As the compactor body becomes full, automatic operation does not advance the platen far enough into the body to completely fill the truck, and it is necessary to override the automatic cycle. Override is accomplished by pressing the platen start switch while holding the platen lever to the right until the desired amount of compaction is attained. The victim used this override feature to advance the platen inside the compactor body and entered the hopper behind the platen.
Cause of Death
The cause of death was crushing injuries.
Recommendation #1: Employers should ensure that employees follow appropriate hazardous energy control procedures including lockout/tagout by conducting frequent observation of work habits.
Discussion: Frequent observation of work habits conducted by a management representative while the employees are on the collection route can ensure that proper procedures are followed. In this case, the manufacturer had affixed warning signs on the side of the truck near the compactor controls, prohibiting entry while the engine was running, because sudden and unexpected retraction of the platen could occur. The employer had an unwritten lockout/tagout procedure requiring that the engine be shut down prior to anyone entering the area behind the compactor platen, and was unaware that employees were entering this area while the engine was running. A management observer could accompany collectors on the route at periodic intervals to observe work habits and conditions. Unsafe procedures could be identified and corrected and safe work procedures could be reviewed while on the job.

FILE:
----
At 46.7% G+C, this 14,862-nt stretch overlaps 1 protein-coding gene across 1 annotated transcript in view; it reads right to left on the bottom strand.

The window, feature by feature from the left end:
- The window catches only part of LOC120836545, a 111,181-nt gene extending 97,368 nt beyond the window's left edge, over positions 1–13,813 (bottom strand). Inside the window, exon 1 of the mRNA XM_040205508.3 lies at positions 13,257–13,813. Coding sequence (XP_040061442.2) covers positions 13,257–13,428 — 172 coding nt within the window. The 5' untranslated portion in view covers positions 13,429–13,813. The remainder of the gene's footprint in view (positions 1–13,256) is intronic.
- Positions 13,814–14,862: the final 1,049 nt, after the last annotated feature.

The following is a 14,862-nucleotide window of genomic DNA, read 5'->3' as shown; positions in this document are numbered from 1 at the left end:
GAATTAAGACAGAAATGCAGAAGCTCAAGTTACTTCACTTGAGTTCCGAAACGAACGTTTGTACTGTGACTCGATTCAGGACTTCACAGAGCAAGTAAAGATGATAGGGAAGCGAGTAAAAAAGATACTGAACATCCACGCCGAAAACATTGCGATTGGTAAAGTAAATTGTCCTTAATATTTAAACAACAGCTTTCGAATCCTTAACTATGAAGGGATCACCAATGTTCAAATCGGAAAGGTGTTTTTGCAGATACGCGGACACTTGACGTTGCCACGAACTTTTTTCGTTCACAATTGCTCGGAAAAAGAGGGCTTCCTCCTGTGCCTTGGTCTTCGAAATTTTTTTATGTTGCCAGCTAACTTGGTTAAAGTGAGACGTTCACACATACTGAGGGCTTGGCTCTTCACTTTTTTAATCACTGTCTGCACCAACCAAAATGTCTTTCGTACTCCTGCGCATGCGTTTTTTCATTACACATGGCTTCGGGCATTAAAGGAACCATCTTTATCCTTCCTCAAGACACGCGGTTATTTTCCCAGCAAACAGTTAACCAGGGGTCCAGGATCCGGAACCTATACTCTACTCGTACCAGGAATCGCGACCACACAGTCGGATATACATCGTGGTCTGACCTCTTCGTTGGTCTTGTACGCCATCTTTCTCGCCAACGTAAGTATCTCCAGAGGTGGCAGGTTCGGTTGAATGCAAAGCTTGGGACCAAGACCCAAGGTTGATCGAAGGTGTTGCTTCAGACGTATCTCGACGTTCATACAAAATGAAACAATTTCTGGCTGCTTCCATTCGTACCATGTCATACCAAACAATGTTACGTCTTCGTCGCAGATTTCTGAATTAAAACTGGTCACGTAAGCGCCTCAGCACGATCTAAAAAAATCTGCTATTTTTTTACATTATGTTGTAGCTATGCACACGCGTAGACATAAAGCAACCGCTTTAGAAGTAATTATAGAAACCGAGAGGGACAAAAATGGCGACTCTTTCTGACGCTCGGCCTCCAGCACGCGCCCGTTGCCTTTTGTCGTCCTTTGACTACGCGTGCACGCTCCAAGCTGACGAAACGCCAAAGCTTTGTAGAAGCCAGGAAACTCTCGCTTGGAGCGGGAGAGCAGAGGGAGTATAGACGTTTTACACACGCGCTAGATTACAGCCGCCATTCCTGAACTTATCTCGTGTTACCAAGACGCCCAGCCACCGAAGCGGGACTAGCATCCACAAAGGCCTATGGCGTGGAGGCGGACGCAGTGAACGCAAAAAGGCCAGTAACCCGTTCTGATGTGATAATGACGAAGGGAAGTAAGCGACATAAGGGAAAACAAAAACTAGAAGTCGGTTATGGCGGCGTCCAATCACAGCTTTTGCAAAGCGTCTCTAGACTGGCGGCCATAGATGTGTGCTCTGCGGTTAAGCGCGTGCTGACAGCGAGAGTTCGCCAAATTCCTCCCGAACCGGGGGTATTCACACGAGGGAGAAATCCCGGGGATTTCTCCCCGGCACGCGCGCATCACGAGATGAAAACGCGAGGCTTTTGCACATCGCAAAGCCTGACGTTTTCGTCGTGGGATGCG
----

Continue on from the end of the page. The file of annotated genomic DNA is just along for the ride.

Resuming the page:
Recommendation #2: Employers should ensure that workers are familiar with all operating features and characteristics of the equipment being used.
Discussion: The employer owns and operates one other compactor identical to that involved in the incident. This compactor was purchased in June of 1995, while the compactor involved in the incident was purchased in August of 1995. At the time of the incident, the employer also had an older model compactor in service, which was similar in design and operation, and which had been successfully operated for a number of years. The new compactors had been purchased because of the similarity to the older model. The employer and employees were very familiar with the older model, and they assumed that the newer models were the same. However, this was not the case, since the platen return switch on the new models was mounted nearer to the hopper than on previous models. The platen return switch, when tripped by a stud mounted on the street-side hydraulic cylinder, triggers the automatic retraction of the platen. When the victim overrode the automatic cycle, extending and stopping the platen inside the compactor body, this switch was exposed. Although no one actually observed the occurrence, two shirts were found entangled on the switch after the incident. The victim may have attempted to remove the shirts and in the process of doing so, tripped the platen return switch. Once activated, the platen retracts quickly and the victim was not able to clear himself from the area to avoid being pinned.